Rough times are ahead for the US 401(k) industry. The assets of the individual pension plans are shrinking, competition is growing, fees are declining and new business models are struggling. These are the current trends according to a new report by Cerulli Associates, a Boston-based research and consulting firm.
Because of the stock market decline and participants’ demographic changes, for the first time in their history, 401(k) plan assets shrank in 2000, losing $72bn to close the year at $1.766trn; and the average participant balance declined to $41,919 in 2000 from $46,740 in 1999.
“We estimate,” says Lisa Baird, the report’s compiler, “that net new flows into 401(k) plans will remain flat at around $40bn between now and 2006”. On one hand, the workforce is aging and distributions are growing at a faster pace than contributions: in 2000 for every dollar contributed to a 401(k) plan, 74 cents were distributed to retirees and job changers; this will increase to 83 cents by 2006. On the other hand, the stock market is not helping as much as in the last decade, when much of the growth in 401(k) plans (nearly 80% of it in the last five years) was due to market appreciation.
All this is bad news for 401(k) service providers, already confronted with difficult strategic options. Only very few are successful full-service providers: the top five ones – Fidelity Investments, Hewitt Associates, CitiStreet, Vanguard Group and Merrill Lynch – control 43% of 401(k) assets. Fidelity alone recordkeeps $418bn in 401(k) assets, more than twice that of Hewitt, the next largest competitor.
Many competitors are realising that what was thought to be the right strategy 10 years ago – that the key to capturing 401(k) assets was to build in-house administrative capabilities – has proven to be untrue and, in many cases, unprofitable. So much that a number of high-profile full-service providers (such as Merrill Lynch and Prudential) have announced plans to outsource all or part of their recordkeeping business or to exit the business altogether in the past 18 months.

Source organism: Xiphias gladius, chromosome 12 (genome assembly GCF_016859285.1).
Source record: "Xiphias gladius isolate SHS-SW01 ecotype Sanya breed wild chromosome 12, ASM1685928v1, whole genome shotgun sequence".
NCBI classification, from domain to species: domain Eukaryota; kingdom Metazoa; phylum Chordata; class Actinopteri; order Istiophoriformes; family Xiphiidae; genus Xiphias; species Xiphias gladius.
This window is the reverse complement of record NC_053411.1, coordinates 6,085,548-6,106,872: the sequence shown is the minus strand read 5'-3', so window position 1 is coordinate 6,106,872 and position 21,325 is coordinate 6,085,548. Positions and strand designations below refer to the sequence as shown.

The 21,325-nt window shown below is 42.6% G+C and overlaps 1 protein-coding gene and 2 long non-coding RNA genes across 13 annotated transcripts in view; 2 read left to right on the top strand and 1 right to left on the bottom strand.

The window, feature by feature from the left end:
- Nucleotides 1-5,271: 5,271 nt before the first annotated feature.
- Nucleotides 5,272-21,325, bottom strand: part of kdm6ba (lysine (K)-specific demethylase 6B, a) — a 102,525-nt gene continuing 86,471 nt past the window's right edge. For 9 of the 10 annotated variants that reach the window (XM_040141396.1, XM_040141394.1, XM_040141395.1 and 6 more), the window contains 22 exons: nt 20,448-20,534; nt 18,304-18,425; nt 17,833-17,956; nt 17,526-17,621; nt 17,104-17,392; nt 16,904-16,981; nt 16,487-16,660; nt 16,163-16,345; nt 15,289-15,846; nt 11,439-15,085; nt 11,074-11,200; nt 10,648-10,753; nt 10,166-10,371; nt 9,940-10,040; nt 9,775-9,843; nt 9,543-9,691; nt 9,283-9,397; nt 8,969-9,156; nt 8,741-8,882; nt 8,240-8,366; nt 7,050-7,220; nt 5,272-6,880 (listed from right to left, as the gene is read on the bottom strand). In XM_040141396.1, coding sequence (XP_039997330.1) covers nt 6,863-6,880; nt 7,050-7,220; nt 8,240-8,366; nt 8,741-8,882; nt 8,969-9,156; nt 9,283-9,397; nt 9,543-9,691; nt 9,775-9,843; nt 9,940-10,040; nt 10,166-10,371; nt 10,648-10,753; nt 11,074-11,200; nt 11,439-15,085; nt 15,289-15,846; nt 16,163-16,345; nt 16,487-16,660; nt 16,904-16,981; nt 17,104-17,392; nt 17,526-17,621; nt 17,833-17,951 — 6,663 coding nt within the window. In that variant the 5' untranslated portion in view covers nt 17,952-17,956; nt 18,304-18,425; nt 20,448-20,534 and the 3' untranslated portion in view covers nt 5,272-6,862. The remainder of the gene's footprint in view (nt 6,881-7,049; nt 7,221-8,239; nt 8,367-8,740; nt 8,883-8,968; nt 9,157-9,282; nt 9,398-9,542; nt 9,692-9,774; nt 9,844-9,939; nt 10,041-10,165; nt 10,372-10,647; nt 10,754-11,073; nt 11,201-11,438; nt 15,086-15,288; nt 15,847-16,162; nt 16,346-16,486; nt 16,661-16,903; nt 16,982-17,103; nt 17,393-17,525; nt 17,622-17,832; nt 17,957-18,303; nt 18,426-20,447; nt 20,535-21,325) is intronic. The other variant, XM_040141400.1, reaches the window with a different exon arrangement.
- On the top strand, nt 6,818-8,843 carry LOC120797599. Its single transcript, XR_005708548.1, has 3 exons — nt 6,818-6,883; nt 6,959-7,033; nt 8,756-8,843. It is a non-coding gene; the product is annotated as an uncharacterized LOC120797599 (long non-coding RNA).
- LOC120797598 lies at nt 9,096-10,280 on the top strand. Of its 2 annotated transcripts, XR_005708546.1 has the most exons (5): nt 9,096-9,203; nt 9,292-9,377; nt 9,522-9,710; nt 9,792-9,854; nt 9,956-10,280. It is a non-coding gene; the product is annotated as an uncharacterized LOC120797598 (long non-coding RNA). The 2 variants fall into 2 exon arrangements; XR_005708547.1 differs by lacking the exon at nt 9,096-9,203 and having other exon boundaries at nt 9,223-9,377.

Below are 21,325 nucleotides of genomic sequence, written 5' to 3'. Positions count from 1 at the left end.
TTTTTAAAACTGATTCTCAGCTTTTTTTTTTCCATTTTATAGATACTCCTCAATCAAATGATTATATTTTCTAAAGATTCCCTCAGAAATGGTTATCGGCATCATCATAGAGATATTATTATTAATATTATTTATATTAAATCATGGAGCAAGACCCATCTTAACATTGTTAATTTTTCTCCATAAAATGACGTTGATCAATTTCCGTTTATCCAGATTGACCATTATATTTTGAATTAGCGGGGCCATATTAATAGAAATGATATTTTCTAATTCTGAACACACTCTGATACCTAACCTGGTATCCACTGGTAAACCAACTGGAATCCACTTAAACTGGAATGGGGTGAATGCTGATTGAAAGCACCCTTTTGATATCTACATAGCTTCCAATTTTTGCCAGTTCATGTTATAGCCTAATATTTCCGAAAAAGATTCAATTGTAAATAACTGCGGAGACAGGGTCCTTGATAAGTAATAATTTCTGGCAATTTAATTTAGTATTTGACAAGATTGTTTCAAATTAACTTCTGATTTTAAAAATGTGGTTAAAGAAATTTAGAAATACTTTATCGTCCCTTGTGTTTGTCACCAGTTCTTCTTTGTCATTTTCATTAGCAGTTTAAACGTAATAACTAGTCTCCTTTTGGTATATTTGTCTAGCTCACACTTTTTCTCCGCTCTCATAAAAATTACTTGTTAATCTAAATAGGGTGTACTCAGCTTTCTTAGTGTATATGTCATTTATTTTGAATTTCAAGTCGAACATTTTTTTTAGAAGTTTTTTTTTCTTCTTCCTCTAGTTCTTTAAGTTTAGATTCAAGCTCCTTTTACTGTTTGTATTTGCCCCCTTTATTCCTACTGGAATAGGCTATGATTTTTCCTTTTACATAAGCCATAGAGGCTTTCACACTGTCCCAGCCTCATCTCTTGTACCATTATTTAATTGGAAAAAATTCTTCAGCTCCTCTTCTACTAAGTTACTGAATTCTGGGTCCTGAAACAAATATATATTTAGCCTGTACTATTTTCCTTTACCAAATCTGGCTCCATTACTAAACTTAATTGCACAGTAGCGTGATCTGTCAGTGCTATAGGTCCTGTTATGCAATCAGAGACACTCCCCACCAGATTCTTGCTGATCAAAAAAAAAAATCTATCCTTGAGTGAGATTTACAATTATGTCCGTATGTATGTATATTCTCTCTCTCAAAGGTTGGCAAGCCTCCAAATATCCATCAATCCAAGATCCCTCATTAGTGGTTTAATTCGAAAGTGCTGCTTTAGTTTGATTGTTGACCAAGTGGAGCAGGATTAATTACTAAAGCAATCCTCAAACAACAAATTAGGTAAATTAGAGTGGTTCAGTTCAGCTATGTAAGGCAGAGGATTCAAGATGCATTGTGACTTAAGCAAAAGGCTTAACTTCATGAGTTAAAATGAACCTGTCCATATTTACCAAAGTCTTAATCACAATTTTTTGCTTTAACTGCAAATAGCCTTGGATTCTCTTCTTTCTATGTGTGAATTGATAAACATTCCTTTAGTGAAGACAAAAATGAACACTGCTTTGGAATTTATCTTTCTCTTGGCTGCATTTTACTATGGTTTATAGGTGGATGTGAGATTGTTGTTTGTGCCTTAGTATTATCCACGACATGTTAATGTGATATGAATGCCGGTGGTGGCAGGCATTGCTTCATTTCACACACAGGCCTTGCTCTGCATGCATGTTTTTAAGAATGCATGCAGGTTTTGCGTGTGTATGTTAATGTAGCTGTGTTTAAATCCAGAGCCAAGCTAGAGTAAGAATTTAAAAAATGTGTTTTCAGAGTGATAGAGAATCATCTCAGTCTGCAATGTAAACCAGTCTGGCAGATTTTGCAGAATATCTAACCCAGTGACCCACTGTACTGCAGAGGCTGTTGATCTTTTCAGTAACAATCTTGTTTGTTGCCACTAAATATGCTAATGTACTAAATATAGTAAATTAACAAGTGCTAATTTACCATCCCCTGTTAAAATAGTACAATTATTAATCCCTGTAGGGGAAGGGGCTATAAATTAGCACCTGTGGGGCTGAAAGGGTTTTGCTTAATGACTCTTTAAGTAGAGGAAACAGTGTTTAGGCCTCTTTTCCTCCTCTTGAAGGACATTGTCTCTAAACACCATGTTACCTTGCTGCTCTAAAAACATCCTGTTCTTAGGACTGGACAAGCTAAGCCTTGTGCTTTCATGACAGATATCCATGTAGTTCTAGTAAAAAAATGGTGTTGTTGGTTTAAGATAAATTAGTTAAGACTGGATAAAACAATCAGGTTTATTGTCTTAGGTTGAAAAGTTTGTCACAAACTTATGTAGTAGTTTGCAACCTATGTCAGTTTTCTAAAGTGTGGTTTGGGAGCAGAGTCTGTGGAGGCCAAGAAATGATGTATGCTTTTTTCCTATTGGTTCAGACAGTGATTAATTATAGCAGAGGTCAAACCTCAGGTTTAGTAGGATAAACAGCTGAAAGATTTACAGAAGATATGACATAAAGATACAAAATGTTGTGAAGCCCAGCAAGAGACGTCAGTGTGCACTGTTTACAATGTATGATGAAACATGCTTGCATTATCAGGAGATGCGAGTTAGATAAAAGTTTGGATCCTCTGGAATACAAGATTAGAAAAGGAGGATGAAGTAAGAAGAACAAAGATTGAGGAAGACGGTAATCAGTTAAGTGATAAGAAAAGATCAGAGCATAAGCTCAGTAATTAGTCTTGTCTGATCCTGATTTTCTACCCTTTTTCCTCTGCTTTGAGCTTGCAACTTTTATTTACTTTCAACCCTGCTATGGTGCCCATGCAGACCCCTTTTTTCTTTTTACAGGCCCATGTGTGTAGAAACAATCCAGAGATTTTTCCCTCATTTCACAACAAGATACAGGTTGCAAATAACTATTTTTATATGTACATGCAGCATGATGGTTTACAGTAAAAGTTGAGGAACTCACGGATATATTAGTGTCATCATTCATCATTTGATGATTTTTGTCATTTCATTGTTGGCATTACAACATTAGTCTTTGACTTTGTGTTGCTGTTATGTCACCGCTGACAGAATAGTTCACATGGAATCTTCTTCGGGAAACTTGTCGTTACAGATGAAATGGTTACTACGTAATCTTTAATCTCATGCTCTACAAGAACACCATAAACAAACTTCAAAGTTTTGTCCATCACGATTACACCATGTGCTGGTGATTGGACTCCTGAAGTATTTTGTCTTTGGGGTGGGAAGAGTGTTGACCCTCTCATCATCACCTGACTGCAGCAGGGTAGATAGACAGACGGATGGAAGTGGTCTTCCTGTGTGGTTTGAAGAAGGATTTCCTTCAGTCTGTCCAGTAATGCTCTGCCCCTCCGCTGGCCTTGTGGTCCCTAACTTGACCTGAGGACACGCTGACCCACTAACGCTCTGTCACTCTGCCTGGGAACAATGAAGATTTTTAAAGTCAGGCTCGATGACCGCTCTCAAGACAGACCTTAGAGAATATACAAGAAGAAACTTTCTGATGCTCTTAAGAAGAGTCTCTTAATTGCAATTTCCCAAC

“Full-service providers are feeling a lot of pressures from different sources,” explains Baird. “As a result, the 401(k) market is quickly approaching a state in which it will be dominated by a few large recordkeepers with the remaining providers acting as asset hunters that distribute their investment products to 401(k) plans through fund alliance platforms or exiting the market entirely.”
Among the pressures, there are the increasing costs of recordkeeping since the mid- 1990s, even for the most efficient players, because of all substantial technology investments required by the market. This is more and more demanding: sponsors want web-based plan administration services, participants want internet access (including online account statements and complete transactional capabilities), personalised rates of return on account statements, online advice and guidance, self-directed accounts.
These swelling costs cannot be balanced with raising recordkeeping fees (price competition has become the name of the game), let alone by raising management fees. In fact less and less managed 401(k) assets administered on full-service platforms are in proprietary funds: they declined from 95% in 1992 to 77% in 2000, which means a substantial bite out of asset-based revenues. This cut of revenues is worsened by the movement of assets toward lower-fee products, such as institutional mutual funds, separate accounts and passively managed funds. The latter, for example, in 2000 held nearly 18.8% of asset, up from 5% in 1994.
Who is going to profit from the new shape of the 401(k) market? “Internet-based service providers,” answers Baird, “promised to rewrite the economic equation of serving 401(k) plans and to open up the market to the smallest of employers. But these promises have proven to be difficult to deliver. We believe that internet-based service providers by and large will not be able to remain independent entities; rather Internet-based plan administration services will be incorporated into traditional service platforms.”
In the meantime full-service providers are turning attention to the investment-only (IO) marketplace. In 2000, $597bn in 401(k) assets were in IO options and the IO market is going to grow to $1,423bn by 2006, thanks to plan sponsors’ and participants’ demand for outside managers combined with the development of institutional open-architecture platforms. “But IO distribution is not a panacea,” points out Baird. Also the costs of IO product distribution are increasing. Today, IO marketers must address multiple constituencies: (1) full-service providers, to gain access to alliance platforms; (2) large plan sponsors, to create product demand and to improve leverage with full-service providers; (3) investment consultants, to cultivate demand from plan sponsors; and (4) providers seeking sub-advisers for investment products, to secure institutional investment management opportunities”. Keep it in mind if you think of penetrating the US pension market!